In addition to her Board Chair role at Actym, Dr. Cherrington serves on the Boards of Syncona Ltd, Sardona Therapeutics, KisoJi Biotechnology, MycRx, Vaxart, and Mirati Therapeutics. She is a Venture Partner at Brandon Capital Partners and is active in entrepreneurship initiatives through California Life Sciences, UC San Francisco, UC Davis and Equalize 2020/2021/2022.

Dr. Cherrington holds a B.S. in biology and an M.S. in microbiology from the University of California, Davis. Dr. Cherrington received her Ph.D. training in microbiology and immunology from the University of Minnesota and Stanford University. She completed a postdoctoral fellowship at the University of California, San Francisco.

Benjamin P. Chen, PhD

Benjamin P. Chen, PhD, a Partner at Panacea Venture, is a scientist, entrepreneur, investor and merchant banker. Most recently, Ben served as the CEO of ImaginAb, Inc. a venture backed company developing a cutting-edge platform to address an urgent unmet need in immuno-oncology. Immediately before that, he was the Chairman and CEO of London based Immune Targeting Systems, Inc. leading the immune therapy company through significant strategic growth, innovative product development, and establishing a presence in France and North America. Prior to returning to operational roles, Ben spent nine years as a Managing Director at Burrill & Company, a global life sciences venture firm where he evaluated investment opportunities and assisted a global clientele in completing licensing, partnering and M&A transactions. Earlier in his career as an R&D executive, he gained experience in building talented research teams in immunology, stem cell biology, genomics, gene therapy and molecular diagnostics in both biotechnology start-ups and multinational pharmaceutical companies including Roche Diagnostics and Novartis.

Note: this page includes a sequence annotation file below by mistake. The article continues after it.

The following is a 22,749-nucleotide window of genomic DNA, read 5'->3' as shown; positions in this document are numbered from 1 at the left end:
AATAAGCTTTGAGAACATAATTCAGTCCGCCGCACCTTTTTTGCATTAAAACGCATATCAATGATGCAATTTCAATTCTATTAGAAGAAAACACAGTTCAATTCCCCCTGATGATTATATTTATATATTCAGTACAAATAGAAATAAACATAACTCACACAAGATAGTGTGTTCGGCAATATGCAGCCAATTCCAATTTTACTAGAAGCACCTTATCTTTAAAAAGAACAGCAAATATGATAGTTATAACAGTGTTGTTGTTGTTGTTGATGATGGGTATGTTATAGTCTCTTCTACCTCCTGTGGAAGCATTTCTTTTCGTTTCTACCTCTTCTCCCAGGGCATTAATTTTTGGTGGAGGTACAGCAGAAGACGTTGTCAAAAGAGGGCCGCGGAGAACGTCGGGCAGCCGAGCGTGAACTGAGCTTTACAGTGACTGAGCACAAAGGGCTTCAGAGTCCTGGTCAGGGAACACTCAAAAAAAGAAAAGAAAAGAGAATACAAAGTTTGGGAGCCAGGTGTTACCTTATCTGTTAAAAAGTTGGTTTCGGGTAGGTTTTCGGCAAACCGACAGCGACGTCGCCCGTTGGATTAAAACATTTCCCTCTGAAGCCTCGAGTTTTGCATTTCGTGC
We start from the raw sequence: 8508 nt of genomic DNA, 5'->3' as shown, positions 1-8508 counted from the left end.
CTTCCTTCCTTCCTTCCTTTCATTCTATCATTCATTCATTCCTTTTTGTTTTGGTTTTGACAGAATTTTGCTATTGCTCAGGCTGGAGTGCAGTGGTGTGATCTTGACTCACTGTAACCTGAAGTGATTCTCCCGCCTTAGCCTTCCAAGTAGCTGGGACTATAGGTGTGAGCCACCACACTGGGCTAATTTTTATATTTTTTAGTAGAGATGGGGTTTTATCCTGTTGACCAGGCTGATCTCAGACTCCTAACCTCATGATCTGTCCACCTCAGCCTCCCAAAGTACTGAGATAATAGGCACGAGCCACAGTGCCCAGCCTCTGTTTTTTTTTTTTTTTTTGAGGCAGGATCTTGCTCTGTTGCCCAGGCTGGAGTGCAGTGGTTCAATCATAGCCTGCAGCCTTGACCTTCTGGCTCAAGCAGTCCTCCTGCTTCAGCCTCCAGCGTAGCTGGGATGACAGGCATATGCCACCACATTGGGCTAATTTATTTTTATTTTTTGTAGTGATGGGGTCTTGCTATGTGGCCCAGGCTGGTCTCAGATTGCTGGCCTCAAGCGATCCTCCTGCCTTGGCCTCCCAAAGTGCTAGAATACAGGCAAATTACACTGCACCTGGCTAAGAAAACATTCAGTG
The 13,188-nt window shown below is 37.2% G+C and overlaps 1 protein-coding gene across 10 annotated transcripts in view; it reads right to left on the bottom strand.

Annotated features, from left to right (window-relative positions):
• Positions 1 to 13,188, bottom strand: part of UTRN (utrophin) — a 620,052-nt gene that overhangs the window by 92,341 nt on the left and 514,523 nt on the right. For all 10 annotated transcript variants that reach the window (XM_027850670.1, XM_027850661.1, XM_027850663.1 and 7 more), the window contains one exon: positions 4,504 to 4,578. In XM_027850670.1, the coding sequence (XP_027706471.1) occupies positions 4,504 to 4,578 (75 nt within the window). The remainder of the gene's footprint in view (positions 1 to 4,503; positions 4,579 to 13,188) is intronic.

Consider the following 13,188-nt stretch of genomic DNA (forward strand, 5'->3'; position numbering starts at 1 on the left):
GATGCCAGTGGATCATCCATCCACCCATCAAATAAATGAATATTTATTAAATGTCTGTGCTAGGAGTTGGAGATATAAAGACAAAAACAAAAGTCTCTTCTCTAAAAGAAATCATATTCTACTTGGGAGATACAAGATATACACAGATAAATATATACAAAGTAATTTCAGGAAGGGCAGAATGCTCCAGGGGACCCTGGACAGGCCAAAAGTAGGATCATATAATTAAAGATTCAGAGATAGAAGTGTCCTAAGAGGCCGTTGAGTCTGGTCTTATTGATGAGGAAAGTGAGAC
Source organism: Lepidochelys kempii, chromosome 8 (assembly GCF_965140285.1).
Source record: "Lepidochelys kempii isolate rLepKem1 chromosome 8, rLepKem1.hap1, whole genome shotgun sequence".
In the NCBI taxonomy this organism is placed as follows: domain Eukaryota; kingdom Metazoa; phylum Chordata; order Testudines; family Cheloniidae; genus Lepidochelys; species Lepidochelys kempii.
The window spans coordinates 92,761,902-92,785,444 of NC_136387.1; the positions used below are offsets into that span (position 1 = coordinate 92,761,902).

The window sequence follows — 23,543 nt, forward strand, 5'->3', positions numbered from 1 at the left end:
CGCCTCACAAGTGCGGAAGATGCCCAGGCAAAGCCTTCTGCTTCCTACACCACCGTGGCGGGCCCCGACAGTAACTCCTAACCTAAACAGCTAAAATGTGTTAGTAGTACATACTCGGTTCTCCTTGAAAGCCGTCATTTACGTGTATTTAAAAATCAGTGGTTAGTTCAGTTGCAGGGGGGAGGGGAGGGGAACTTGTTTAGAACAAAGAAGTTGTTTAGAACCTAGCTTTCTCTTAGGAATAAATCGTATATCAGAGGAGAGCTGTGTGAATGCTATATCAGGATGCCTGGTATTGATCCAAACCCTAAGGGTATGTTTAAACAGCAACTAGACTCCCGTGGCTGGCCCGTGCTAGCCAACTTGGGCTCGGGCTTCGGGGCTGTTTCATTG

Ben received his academic training in Microbiology and Immunology at the University of Wisconsin-Madison and Stanford University.

Kanad Das, PhD

Kanad Das, PhD, joined the Boehringer Ingelheim Venture Fund from Merck (MSD) where he was Director, Business Development and Licensing in their West Coast Innovation Hub. At Merck, Dr. Das led efforts in Immuno-Oncology, Cardiovascular and Metabolic Diseases and Ophthalmology in the preclinical space, up to human proof of concept. Dr. Das started his career at Genentech as a post-doctoral fellow, then worked at KAI Pharmaceuticals as a Medicinal Chemist. While at KAI, Dr. Das was an inventor of Parsabiv®, approved in 2017 for the treatment of Secondary Hyperparathyroidism. After KAI, Kanad worked at Stanford University’s SPARK program, an academic accelerator designed to take basic science discoveries and develop them to fundable assets.

Dr. Das earned a B.S. degree in Chemistry from University of California, Berkeley and PhD in Chemistry from the University of Massachusetts, Amherst.

Alexis Ji, PhD

Alexis Ji, PhD, is a Venture Partner at Illumina Ventures, since its founding in 2016. She brings 20 years of experience in life science R&D and venture investment in the biopharmaceutical and genomics industries. Dr. Ji focuses on building pioneering companies that bring disruptive science and technology into novel therapies, diagnostics or research tools. In addition to her Board role with Actym, Dr. Ji currently serves or observes on the board of NanoCellect Biomedical, SQZ Biotechnologies (NYSE:SQZ), and Twist Bioscience (Nasdaq:TWST).

Previously, Dr. Ji was a principal at WuXi Healthcare Ventures, responsible for venture investment in the US, where she was instrumental in the investment in Twist Bioscience, 23andme, Juno Therapeutics, Unity Biotechnology, Vivace Therapeutics, Ideaya Therapeutics, and Medeor Therapeutics, among other companies. Before WuXi, Dr. Ji was an investment consultant at ARCH Venture Partners, where she helped found Twist Bioscience and Nextcode Health and backed Portfolio Operations. Dr. Ji started her career in biotechnology R&D, in early drug discovery at Merck, translational research and clinical development at Roche, and molecular diagnostics and next-generation sequencing at Life Technologies.

Dr. Ji earned her PhD in Molecular Genetics from Washington University School of Medicine and an MBA from the University of Chicago Booth School of Business.

Christopher D. Thanos, PhD

Christopher D. Thanos, PhD, assembled the founding team at Actym, raised initial capital ($40.5M), and co-invented Actym’s core therapeutic technology platform (>10 patent applications have been filed both in the USA and internationally). Chris has over 28 years of R&D experience, including 22 years in the biotechnology industry. Chris is a named inventor on 33 issued and multiple pending patent applications in the areas of biological and cellular therapeutics, and a first author of multiple peer-reviewed articles in top tier scientific journals. Chris was recently named one of the top 25 CEOs in biotech for 2022, by Healthcare Technology Report.